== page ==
Senate Republicans will take an internal conference vote Wednesday on whether to embrace the inclusion of earmarks in the upcoming round of appropriations bills.

Earmarks, often criticized as pork-barrel spending, have been banned since 2010 after a series of scandals. But advocates say returning to the process with safeguards and transparency will make it easier to pass legislation and give members of Congress a say in how money should be spent instead of leaving it to the executive branch, including military construction and other defense projects.

The Senate Republican Conference’s policies say members will not request earmarks, but advocates for earmarks – or “member-directed spending” – argue the rules are not binding and can be reversed.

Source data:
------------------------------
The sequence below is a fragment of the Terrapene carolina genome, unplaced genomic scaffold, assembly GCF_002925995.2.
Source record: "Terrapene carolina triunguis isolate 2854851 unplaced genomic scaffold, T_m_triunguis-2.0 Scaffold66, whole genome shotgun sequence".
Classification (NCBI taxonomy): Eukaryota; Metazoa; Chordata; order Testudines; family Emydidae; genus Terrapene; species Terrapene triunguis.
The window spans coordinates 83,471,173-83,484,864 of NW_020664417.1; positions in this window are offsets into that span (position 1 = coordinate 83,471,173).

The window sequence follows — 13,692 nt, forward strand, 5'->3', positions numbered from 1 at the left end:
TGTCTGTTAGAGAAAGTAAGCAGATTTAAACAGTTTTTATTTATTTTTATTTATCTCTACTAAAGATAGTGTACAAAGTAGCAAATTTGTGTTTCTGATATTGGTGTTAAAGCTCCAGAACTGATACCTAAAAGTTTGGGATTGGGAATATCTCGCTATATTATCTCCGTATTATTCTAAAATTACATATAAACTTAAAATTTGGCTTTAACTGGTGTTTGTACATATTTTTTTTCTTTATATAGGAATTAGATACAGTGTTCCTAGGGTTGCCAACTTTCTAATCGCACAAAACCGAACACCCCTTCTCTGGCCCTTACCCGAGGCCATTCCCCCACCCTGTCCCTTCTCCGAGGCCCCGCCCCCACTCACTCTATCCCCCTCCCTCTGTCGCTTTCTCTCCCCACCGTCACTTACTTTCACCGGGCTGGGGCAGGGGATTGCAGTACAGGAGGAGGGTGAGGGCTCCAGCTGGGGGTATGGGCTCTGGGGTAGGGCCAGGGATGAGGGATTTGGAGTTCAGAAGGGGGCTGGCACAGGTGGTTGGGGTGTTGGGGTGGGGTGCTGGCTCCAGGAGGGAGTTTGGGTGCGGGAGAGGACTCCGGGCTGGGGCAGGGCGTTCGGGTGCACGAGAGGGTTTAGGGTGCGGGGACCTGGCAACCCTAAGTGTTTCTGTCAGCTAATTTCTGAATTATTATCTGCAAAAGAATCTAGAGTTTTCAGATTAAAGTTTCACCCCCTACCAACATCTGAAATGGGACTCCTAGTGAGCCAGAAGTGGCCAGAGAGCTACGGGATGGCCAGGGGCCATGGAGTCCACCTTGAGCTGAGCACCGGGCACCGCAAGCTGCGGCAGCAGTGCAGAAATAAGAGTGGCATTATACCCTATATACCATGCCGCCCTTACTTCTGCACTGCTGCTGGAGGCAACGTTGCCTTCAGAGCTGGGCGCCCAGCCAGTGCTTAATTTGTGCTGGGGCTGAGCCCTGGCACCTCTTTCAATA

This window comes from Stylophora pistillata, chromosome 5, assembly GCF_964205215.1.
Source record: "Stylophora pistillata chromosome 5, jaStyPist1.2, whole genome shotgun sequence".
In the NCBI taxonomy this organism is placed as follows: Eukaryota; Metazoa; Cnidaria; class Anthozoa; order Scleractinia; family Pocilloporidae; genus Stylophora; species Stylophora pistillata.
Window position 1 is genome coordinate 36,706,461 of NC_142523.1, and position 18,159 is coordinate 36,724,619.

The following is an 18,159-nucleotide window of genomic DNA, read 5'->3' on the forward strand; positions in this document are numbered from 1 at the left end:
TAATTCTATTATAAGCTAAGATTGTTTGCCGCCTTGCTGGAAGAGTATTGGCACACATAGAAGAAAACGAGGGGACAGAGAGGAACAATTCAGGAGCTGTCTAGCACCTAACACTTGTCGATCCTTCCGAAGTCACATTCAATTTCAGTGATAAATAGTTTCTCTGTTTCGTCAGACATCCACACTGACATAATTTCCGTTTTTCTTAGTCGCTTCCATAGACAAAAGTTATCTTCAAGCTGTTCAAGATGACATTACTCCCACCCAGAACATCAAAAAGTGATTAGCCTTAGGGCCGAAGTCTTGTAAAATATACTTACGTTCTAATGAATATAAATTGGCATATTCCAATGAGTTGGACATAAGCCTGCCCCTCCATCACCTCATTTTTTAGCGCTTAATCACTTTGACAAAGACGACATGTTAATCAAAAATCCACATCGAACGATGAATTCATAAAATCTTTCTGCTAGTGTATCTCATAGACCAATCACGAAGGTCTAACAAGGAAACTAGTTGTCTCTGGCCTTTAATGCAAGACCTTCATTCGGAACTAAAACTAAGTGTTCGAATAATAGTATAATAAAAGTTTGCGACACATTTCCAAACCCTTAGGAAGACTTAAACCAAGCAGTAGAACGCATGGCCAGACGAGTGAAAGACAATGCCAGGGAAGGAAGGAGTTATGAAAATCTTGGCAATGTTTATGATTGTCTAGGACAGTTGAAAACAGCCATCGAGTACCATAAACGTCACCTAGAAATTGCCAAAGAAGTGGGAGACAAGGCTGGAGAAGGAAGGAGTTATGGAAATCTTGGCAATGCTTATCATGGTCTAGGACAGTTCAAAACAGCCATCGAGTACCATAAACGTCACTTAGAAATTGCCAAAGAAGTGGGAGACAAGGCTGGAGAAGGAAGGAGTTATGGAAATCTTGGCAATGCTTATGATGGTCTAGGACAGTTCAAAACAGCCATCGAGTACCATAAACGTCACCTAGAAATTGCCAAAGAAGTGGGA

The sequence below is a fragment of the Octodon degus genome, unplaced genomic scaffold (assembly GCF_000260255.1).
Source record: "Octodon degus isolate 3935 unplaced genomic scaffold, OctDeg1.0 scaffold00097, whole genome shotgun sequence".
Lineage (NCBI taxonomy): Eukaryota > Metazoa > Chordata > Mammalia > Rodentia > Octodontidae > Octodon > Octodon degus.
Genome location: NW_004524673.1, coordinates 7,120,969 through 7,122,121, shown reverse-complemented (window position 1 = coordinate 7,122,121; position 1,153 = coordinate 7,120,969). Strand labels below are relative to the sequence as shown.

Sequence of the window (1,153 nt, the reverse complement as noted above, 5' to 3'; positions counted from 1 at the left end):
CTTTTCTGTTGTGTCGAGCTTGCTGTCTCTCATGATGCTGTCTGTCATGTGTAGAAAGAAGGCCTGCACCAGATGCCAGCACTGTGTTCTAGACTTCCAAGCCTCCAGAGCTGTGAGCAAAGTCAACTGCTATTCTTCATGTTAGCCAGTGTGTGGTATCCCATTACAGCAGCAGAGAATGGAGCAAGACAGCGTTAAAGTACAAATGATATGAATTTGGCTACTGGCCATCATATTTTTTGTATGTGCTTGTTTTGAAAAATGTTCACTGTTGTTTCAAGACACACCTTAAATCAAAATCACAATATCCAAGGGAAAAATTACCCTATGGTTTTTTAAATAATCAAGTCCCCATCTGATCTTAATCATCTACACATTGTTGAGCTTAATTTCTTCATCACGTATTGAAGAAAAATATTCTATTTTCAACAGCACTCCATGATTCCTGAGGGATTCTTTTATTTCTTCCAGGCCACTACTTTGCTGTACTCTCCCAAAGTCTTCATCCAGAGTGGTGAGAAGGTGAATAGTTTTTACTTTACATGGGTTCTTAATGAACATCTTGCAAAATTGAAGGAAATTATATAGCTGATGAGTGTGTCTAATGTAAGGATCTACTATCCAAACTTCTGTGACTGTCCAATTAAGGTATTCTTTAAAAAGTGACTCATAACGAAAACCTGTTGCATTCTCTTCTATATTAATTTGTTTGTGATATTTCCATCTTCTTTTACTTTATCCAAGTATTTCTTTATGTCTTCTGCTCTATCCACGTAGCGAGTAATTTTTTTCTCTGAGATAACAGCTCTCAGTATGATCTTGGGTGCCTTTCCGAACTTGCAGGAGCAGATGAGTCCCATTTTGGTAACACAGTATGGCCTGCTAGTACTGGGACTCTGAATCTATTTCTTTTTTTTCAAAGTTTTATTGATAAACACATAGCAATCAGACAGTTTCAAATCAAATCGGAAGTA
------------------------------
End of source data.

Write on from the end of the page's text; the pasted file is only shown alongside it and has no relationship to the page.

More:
A group of 15 Senate Republicans said in an unusually brief statement this week that they remain opposed to earmarks.

“We, the undersigned, stand committed to the ban on earmarks. We will not vote to repeal it. We will not participate in an inherently wasteful spending practice that is prone to serious abuse,” their statement said in full.

House Republicans had a similar debate and decided last month that they will participate in earmark requests, joining Democratic appropriators on both sides of the Capitol in favor of the practice.

Air Force photo by William Birchfield